Or, as in the case of the largest group of those who follow this blog, Autumn Newsletter!
I can’t believe that its spring here in the southern hemisphere.
It seems no time at all since I wrote a ‘kind of winter newsletter’, which is another name for a long blog post.
You see, I don’t have a mailing list…
I hate having my own email in-box choc-full of ‘stuff’ and so I rely on my blog to reach those kindred spirits who may be interested in my goings-on and my booklist. This, my friends, is one of my four loooong epistles of the year.
Today as I stare out the window at the bane of my life, the blooming wattle (harbinger of Australian spring and my bronchitis … awful tree!), I hear my husband drive off to check the lambs.
It’s a tough time for stock, flock and farmers as new lambs drop every hour. When they survive and one sees them with their little heads pointing to the sun, it’s the best feeling. Not so much, when you see their lifeless bodies succumbed to wind and rain. But when one farms, one has to accept the good with the bad, else it would be impossible to continue.
But on to happier things…
It’s getting warmer!
I folded the thicker winter woollies away over the weekend, and already there’s been long and short-sleeves with no goose-bumps or warmer layers over the top. That’s not to say I find winter awful – on the contrary. I love having the coast and beaches to myself, with the hoards away doing city things. And I don’t mind the cold either. One just pulls out well-worn and familiar sweaters and jackets. I’m not a big clothes-shopper, you see. So things are unfolded from previous seasons.
But orange is my colour de jour and so there has been a purchase or two in different shades to space with quieter colours. Orange makes me inordinately happy!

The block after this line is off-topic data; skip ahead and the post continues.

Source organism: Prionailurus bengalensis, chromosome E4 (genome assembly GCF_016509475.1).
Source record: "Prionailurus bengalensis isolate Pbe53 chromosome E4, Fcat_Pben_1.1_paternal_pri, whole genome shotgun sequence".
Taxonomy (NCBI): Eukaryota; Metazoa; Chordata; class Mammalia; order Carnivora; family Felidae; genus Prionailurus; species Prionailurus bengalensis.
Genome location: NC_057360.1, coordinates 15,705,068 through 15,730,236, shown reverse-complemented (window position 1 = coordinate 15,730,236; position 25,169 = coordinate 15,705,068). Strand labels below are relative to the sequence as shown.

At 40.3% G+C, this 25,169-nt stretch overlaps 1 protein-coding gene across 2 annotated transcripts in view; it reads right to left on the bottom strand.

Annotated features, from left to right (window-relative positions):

The garden comes into its own at this time. Floral growth, leaf-burst, delicate as well as overpowering scents. And because the ground is softer, we can now plant trees in the orchard which we’d like to turn into a micro-climate. So along with the existing fruits and almonds, there’s more olives, a Chinese elm, pittosporum eugenoides and an oak to go in this week.
In the vegetable garden, weather pending, the potatoes, snowpeas and microgreens will go in.
In the berry house, the new strawberries and raspberries have all taken and the established berries are all bursting into leaf. Can’t wait for fresh berries and then, with all the frozen pickings hopefully we get jams and such. My husband’s a super jam maker!
Bird sounds at the moment are delicious – magpies, wood pigeons, plovers, starlings, tiny bush wrens – and the ever-present cry of seabirds. It’s an ongoing orchestra outside, nothing jarring and all very sympatico.
My stitching continues apace. I’ve almost finished Anna Scott’s Mountain Goat which in my case is Merino Ram (I need to fatten his chest and jaw). After completing the work, I’m not sure what to do. I might have to flick through Pinterest for some ideas. But gosh, I’d love to gird my loins…
…and try something from this delicious book.
In the kitchen, I love to cook sweet things. This week, it’s been chocolate cookies of two different sorts.
Last week it was raspberry chocolate brownies (berries from the freezer). Next week it might be banana/chocolate cupcakes.
But let’s not be coy about this. Not everything works. I tried to make a strawberry cake this afternoon and it came out raw. Utterly! As if the oven hadn’t even been on! Bad biorhythms in the kitchen today!